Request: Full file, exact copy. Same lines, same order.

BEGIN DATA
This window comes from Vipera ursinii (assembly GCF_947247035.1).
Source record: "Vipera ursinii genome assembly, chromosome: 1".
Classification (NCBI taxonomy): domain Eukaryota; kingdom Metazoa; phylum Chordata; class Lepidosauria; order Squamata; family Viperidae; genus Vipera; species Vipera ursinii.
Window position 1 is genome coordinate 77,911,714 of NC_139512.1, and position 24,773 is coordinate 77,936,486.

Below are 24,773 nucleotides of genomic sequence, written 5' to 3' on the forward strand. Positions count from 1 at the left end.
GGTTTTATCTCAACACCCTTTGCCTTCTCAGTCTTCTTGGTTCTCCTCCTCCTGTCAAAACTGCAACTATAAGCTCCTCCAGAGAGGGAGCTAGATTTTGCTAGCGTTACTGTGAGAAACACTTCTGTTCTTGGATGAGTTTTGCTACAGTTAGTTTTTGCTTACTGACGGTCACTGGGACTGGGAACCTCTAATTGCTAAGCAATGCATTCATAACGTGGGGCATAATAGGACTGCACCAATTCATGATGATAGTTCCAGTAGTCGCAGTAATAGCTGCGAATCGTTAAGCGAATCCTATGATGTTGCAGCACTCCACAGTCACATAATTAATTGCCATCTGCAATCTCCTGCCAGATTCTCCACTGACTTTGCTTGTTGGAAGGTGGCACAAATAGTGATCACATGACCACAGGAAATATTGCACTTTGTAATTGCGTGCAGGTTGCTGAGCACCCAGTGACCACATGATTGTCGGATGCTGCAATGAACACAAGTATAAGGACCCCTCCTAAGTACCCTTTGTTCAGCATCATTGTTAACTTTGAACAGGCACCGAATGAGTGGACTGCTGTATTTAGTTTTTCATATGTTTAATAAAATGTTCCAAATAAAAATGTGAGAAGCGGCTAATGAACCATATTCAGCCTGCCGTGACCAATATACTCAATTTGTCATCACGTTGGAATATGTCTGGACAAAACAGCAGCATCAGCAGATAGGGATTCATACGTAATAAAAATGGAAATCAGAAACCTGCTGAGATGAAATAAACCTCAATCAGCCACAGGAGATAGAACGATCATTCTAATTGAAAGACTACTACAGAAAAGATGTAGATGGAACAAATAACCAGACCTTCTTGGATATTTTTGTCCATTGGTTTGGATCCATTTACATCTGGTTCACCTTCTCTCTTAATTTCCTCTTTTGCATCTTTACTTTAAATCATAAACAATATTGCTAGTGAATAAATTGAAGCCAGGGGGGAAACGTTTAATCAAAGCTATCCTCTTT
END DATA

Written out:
This window comes from Vipera ursinii (assembly GCF_947247035.1).
Source record: "Vipera ursinii genome assembly, chromosome: 1".
Classification (NCBI taxonomy): domain Eukaryota; kingdom Metazoa; phylum Chordata; class Lepidosauria; order Squamata; family Viperidae; genus Vipera; species Vipera ursinii.
Window position 1 is genome coordinate 77,911,714 of NC_139512.1, and position 24,773 is coordinate 77,936,486.

Below are 24,773 nucleotides of genomic sequence, written 5' to 3' on the forward strand. Positions count from 1 at the left end.
GGTTTTATCTCAACACCCTTTGCCTTCTCAGTCTTCTTGGTTCTCCTCCTCCTGTCAAAACTGCAACTATAAGCTCCTCCAGAGAGGGAGCTAGATTTTGCTAGCGTTACTGTGAGAAACACTTCTGTTCTTGGATGAGTTTTGCTACAGTTAGTTTTTGCTTACTGACGGTCACTGGGACTGGGAACCTCTAATTGCTAAGCAATGCATTCATAACGTGGGGCATAATAGGACTGCACCAATTCATGATGATAGTTCCAGTAGTCGCAGTAATAGCTGCGAATCGTTAAGCGAATCCTATGATGTTGCAGCACTCCACAGTCACATAATTAATTGCCATCTGCAATCTCCTGCCAGATTCTCCACTGACTTTGCTTGTTGGAAGGTGGCACAAATAGTGATCACATGACCACAGGAAATATTGCACTTTGTAATTGCGTGCAGGTTGCTGAGCACCCAGTGACCACATGATTGTCGGATGCTGCAATGAACACAAGTATAAGGACCCCTCCTAAGTACCCTTTGTTCAGCATCATTGTTAACTTTGAACAGGCACCGAATGAGTGGACTGCTGTATTTAGTTTTTCATATGTTTAATAAAATGTTCCAAATAAAAATGTGAGAAGCGGCTAATGAACCATATTCAGCCTGCCGTGACCAATATACTCAATTTGTCATCACGTTGGAATATGTCTGGACAAAACAGCAGCATCAGCAGATAGGGATTCATACGTAATAAAAATGGAAATCAGAAACCTGCTGAGATGAAATAAACCTCAATCAGCCACAGGAGATAGAACGATCATTCTAATTGAAAGACTACTACAGAAAAGATGTAGATGGAACAAATAACCAGACCTTCTTGGATATTTTTGTCCATTGGTTTGGATCCATTTACATCTGGTTCACCTTCTCTCTTAATTTCCTCTTTTGCATCTTTACTTTAAATCATAAACAATATTGCTAGTGAATAAATTGAAGCCAGGGGGGAAACGTTTAATCAAAGCTATCCTCTTT